Note: The distribution numbers used below are estimates, not hard sales numbers. They’re accurate to the trends, but take the exact unit measurements with a small grain of salt.
Recently, Comichron released Diamond distribution numbers for May 2015. To little astonishment at the feat but some awe at the scale, Marvel’s Secret Wars #1 took the number one slot for the month with 527,678 copies distributed to stores by Diamond, besting the distribution of DC’s April event book, Convergence #1, by nearly 400,000 copies. Interestingly, however, Boom’s Bravest Warriors: Tales from the Holo John #1 took the number two slot with 502,737 copies distributed, besting series based on established properties including Star Wars #5 (146,850), Deadpool’s Secret Secret Wars #1 (131,839), and Secret Wars #2 (210,807). In a world where even DC struggles to pull outstanding numbers on event books, which are traditionally considered to be defibrillators for comic sales, it’s surprising that a new title from one of the smaller major publishers pulled such a high distribution volume. How did Boom pull it off? Well, as Comichron writer John Jackson Miller notes in his analysis, “nearly 500,000 copies” were bought by Loot Crate, the largest nerd potpourri vendor on the internet.
According to the statistical analysis presented in the article, it is clear that the Loot Crate Effect has begun to not only change, but completely distort the direct market. Comic sales were up by $5,800,000 compared to May 2014, but $2,500,000 of that was thanks to the mass order Loot Crate placed on Holo John. That’s nearly half of the distribution growth. In a superficial analysis, you might think that this doesn’t really matter. After all, sales are sales, right? Regardless of who is buying or who ultimately ends up with the comic, greater sales mean healthier publishers.
However, while Loot Crate is definitely helping line publishers’ pockets, they aren’t nearly as helpful as you might expect.
Where we don’t see the distortion is in Diamond’s dollar shares, which only look at the dollars it was paid — and there, Boom is in fifth place. According to Diamond’s dollar rankings, it sold 2.4 copies of Bravest Warriors for every Secret Wars #2 it sold — and yet the distributor made more money on Secret Wars #2. Since Secret Wars #2 and Bravest Warriors cost the same — $4.99 — that would indicate that Loot Crate got a much better deal from Boom at wholesale on its copies than retailers got from Marvel.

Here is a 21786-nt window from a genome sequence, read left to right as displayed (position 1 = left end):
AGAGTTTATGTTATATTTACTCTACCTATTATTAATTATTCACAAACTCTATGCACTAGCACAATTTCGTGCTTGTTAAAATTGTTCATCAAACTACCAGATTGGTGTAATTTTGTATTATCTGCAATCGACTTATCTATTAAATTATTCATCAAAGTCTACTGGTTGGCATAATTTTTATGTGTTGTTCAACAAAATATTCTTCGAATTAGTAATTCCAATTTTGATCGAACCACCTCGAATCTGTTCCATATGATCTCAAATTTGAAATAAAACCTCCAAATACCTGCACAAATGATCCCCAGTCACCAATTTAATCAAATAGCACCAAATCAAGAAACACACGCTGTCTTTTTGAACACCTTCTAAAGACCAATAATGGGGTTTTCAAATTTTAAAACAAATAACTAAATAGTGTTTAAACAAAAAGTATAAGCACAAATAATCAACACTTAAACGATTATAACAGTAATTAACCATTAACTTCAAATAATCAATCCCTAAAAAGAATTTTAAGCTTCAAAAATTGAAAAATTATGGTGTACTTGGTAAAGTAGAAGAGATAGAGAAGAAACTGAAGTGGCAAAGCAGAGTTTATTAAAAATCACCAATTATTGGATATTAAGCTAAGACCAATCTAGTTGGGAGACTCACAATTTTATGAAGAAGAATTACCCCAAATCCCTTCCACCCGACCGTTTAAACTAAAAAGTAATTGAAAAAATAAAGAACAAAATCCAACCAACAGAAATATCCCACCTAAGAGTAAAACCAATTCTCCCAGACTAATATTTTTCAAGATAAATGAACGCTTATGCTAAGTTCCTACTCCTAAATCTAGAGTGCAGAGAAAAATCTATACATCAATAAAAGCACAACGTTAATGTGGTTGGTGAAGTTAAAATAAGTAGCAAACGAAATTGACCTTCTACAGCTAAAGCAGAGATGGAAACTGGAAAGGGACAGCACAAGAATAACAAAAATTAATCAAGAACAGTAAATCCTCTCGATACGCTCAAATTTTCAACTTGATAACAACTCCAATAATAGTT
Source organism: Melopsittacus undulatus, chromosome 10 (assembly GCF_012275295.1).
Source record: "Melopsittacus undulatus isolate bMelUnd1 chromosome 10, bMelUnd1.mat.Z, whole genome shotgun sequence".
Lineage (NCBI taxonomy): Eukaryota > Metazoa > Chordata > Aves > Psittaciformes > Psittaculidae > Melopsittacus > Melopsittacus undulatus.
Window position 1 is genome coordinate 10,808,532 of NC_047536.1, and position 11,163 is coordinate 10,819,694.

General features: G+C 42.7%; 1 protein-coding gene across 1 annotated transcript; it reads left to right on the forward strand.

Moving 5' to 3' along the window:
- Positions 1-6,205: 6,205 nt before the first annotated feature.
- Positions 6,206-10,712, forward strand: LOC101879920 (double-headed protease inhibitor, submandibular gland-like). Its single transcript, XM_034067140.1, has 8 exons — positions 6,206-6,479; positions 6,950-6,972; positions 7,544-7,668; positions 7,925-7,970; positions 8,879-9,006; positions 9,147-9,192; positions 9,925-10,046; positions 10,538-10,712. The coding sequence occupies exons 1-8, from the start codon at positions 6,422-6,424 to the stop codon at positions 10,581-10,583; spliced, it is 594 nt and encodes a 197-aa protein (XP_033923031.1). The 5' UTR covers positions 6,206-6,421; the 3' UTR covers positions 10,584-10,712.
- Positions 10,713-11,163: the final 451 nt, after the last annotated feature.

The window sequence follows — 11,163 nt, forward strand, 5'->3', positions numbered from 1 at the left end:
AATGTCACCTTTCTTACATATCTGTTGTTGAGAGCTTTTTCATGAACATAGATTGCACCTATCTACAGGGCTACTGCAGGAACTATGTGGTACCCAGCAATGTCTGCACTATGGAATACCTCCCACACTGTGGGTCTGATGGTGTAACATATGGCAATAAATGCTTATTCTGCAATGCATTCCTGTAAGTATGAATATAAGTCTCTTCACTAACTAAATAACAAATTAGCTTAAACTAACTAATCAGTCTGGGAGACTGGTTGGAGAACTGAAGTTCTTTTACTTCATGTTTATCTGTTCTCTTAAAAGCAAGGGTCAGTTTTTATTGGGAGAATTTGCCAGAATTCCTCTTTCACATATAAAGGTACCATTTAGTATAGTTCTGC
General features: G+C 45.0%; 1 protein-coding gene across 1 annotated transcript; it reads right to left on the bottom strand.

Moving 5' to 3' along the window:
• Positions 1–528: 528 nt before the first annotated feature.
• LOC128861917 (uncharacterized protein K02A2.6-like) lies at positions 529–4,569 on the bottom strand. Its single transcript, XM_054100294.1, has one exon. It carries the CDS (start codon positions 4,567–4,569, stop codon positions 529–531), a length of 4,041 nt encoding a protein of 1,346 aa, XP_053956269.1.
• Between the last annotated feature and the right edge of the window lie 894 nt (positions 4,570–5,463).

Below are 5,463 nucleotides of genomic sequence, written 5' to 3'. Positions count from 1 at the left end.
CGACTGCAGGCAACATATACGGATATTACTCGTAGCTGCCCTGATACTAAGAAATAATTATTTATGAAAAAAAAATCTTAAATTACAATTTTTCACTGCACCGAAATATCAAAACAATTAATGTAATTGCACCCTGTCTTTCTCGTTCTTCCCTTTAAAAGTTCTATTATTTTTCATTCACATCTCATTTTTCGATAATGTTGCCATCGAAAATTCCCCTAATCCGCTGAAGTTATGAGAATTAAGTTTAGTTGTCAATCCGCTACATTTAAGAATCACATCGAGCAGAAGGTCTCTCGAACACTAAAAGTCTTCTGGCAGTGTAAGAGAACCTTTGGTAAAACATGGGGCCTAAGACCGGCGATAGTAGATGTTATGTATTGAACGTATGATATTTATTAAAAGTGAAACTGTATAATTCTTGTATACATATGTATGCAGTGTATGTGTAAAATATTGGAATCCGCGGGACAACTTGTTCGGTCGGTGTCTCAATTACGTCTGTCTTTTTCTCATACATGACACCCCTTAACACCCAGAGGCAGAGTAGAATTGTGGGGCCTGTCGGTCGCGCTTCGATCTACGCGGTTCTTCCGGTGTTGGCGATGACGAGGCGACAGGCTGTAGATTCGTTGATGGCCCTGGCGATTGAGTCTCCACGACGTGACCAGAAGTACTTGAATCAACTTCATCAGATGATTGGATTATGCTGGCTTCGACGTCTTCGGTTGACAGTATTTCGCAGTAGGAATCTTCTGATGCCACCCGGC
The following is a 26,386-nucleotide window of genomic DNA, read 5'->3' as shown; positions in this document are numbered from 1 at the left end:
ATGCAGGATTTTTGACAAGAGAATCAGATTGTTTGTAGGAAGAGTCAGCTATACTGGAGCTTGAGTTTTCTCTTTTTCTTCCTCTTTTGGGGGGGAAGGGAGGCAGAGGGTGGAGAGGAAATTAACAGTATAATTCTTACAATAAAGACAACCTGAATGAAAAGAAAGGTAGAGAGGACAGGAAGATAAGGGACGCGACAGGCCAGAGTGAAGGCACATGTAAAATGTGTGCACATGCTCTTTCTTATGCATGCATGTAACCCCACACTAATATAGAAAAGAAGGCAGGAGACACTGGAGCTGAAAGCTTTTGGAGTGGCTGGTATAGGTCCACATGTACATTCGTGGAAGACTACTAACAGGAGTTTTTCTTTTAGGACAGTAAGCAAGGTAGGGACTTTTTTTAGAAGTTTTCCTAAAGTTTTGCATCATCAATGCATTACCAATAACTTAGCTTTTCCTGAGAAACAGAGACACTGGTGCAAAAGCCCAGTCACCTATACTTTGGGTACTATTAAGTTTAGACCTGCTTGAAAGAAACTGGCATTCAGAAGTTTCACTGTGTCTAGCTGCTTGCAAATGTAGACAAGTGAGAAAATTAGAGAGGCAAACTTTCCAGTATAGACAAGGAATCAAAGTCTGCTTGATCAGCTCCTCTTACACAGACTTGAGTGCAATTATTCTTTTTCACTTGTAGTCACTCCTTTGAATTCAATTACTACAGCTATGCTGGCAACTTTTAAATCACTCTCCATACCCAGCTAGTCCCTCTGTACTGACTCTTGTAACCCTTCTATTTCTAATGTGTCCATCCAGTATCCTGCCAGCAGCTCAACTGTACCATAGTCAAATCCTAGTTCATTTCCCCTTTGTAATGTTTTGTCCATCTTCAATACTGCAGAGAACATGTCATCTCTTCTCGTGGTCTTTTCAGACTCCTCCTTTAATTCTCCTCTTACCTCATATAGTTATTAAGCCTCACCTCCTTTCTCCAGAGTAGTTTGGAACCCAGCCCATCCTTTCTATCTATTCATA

What this means is that even though Boom’s market share is rising in terms of quantity, the company’s profit margins aren’t improving enough to match that growth. Not only that, but there’s no quantifiable proof that readership improves after companies dump large quantities of a single issue into Loot Crate’s hands. October 2014’s The Walking Dead #132 is one of the best performing single issues of the 21st century with 326,300 copies distributed, over 200,000 of which were purchased by Loot Crate. Meanwhile, September 2014’s sales of issue 131 are reported to be 69,810 and November 2014’s sales of issue 133 stand at 68,093. There was actually a net loss of readership following The Walking Dead‘s appearance in the Loot Crate.
It’s harder to determine the effect that Loot Crate has on the readership of series that have their first issue included in the service. Rocket Raccoon #1 sold 311,000 copies, over 200,000 of which were bought by Loot Crate. Issue 2 sold 56,597 copies, which presents a steep drop in readership even if you ignore Loot Crate’s wholesale order on issue 1. That’s not an atypical performance trend in comics, but it does serve as addition indication that Loot Crate isn’t really helping sales in the long term.
Like event books, it seems like Loot Crate has become another sales defibrillator– a way to improve sales in the short term that doesn’t necessarily help the industry grow in the long run. On the plus side, selling mass orders to Loot Crate has a much lower production cost than the creation of a new event series, where you have to hire writers, artists, and saddle marketing with a lot of additional work. With Loot Crate, you just pull the trigger and print more copies of the book you already paid to have made anyways. Unfortunately, this new method doesn’t seem to pad profits nearly as much as event books do.